- Research article
- Open Access
De novo transcriptomic analysis of Chlorella sorokiniana reveals differential genes expression in photosynthetic carbon fixation and lipid production
BMC Microbiology volume 16, Article number: 223 (2016)
Microalgae, which can absorb carbon dioxide and then transform it into lipid, are promising candidates to produce renewable energy, especially biodiesel. The paucity of genomic information, however, limits the development of genome-based genetic modification to improve lipid production in many microalgae. Here, we describe the de novo sequencing, transcriptome assembly, annotation and differential expression analysis for Chlorella sorokiniana cultivated in different conditions to reveal the change of genes expression associated with lipid accumulation and photosynthetic carbon fixation.
Six cultivation conditions were selected to cultivate C. sorokiniana. Lipid content of C. sorokiniana under nitrogen-limited condition was 2.96 times than that under nitrogen-replete condition. When cultivated in light with nitrogen-limited supply, C. sorokiniana can use carbon dioxide to accumulate lipid. Then, transcriptome of C. sorokiniana was sequenced using Illumina paired-end sequencing technology, and 244,291,069 raw reads with length of 100 bp were produced. After preprocessed, these reads were de novo assembled into 63,811 contigs among which 23,528 contigs were found homologous sequences in public databases through Blastx. Gene expression abundance under six conditions were quantified by calculating FPKM value. Ultimately, we found 385 genes at least 2-fold up-regulated while 71 genes at least 2-fold down-regulated in nitrogen-limited condition. Also, 204 genes were at least 2-fold up-regulated in light while 638 genes at least 2-fold down-regulated. Finally, 16 genes were selected to conduct RT-qPCR and 15 genes showed the similar results as those identified by transcriptomic analysis in term of differential expression.
De novo transcriptomic analyses have generated enormous information over C. sorokiniana, revealing a broad overview of genomic information related to lipid accumulation and photosynthetic carbon fixation. The genes with expression change under different conditions are highly likely the potential targets for genetic modification to improve lipid production and CO2 fixation efficiency in oleaginous microalgae.
The demand of energy is increasing as the world population and global economy continue to grow. Microalgae-based biodiesel, which can realize carbon-neutral by photosynthetic carbon fixation via the microalgae’s growth , is a renewable and sustainable energy source. Chlorella, one of eukaryotic, unicellular and photosynthetic microorganism, widely distributes in freshwater environment and is capable of accumulating excess lipid in nitrogen-limited condition. Moreover, Chlorella were used as a model system for investigating photosynthetic carbon fixation [2, 3]. Due to its various and robust metabolic capacities, Chlorella has received increasingly attention as promising microalgae to produce biomass , biodiesel  as well as high additional-value products .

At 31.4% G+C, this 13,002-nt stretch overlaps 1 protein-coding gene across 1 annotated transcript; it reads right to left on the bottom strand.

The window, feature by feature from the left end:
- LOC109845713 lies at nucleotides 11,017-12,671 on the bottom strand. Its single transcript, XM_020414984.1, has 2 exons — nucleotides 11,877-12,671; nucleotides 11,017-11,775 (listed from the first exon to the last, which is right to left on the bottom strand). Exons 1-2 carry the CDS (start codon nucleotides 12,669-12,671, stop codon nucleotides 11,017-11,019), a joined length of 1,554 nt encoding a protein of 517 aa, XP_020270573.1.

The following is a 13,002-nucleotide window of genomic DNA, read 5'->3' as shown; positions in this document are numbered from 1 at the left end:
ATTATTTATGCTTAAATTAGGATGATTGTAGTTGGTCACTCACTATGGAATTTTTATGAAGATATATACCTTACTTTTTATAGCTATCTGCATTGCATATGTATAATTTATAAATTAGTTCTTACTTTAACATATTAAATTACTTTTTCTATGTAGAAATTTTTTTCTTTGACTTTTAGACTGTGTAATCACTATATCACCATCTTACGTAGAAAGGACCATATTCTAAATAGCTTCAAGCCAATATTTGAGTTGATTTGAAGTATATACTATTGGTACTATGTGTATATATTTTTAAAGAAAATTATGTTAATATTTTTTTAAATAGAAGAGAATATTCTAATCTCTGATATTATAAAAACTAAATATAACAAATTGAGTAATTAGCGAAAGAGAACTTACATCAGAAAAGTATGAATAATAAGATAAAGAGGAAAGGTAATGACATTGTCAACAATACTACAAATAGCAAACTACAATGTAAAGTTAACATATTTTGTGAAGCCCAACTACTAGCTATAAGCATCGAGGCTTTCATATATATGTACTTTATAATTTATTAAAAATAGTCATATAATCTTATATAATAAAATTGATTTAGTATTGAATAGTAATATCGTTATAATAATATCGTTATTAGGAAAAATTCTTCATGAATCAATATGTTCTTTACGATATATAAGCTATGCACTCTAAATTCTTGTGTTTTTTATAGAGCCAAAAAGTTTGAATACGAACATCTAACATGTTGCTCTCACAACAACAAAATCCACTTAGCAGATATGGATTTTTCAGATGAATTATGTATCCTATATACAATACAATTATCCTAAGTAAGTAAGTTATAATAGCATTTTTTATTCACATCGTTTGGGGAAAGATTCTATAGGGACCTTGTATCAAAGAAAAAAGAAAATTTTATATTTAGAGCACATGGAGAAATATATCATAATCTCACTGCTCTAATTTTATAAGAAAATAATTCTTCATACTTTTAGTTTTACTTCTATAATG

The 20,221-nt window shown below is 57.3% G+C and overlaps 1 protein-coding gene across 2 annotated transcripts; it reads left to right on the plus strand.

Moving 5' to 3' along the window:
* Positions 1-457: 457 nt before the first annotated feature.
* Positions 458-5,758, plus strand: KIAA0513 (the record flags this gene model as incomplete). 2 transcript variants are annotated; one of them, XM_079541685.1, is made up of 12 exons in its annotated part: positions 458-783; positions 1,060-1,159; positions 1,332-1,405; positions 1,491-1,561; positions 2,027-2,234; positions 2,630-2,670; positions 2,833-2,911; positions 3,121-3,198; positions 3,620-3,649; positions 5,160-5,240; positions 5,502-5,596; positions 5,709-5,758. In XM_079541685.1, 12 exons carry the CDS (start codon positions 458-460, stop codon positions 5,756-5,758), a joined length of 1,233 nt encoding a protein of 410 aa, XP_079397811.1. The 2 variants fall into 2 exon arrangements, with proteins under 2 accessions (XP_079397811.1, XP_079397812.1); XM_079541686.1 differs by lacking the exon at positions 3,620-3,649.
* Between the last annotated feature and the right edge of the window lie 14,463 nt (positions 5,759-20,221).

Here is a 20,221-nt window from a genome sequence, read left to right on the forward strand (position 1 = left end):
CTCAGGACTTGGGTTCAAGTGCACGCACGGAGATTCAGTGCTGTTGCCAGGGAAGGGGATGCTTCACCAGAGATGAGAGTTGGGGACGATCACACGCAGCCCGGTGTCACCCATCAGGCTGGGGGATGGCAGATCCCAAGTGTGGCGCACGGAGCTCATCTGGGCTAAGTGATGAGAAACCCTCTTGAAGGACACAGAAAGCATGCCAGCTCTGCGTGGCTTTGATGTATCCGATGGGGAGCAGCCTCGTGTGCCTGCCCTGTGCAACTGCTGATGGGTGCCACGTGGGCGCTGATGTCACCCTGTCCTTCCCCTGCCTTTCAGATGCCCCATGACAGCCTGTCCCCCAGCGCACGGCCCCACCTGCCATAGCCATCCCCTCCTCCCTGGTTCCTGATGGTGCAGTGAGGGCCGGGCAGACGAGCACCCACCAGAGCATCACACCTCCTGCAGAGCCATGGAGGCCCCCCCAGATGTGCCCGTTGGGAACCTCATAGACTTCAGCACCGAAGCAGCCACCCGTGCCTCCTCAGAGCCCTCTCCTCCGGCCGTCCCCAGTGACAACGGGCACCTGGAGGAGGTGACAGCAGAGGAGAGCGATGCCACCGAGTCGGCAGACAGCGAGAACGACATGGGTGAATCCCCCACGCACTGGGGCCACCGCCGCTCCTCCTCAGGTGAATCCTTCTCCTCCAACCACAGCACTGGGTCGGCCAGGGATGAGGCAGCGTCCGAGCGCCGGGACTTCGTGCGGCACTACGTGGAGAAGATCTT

Currently, Chlorella is one of the best microalgae as oil feedstock for the production of biodiesel . Particularly, in nitrogen-limited condition, Chlorella can alter the metabolic pathways to accumulate a high proportion of lipid which can be used for biodiesel production [8–10]. Although the metabolic transition has been identified in the lipid accumulation process , many global changes remain poorly understood, such as genomic information, differential genes expression. As a consequence, the lipid production from naturally occurring Chlorella strains is much lower than the theoretical maximum , making the cost of biodiesel prohibitively high . One primary cause is the limited understanding of the metabolic pathways in microalgae regulating the lipid metabolism in general and lipid biosynthesis and accumulation in particular . Another cause is the lack of genomic information of some oleaginous but non-model microalgae, which largely hampers the investigation of the transcribed genes and genetic modification in these microalgae to accumulate lipid and other valuable products [15–17].
Transcriptome sequencing could be an efficient and relatively economical method to obtain the functional genomic information without the genomic information [17, 18], providing an initial, broad view of lipid accumulation in nitrogen-limited condition  and photosynthetic carbon fixation. A growing number of transcriptomes of oleaginous microalgae were de novo sequenced, assembled and annotated to investigate the regulatory mechanism of lipid accumulation [15–18].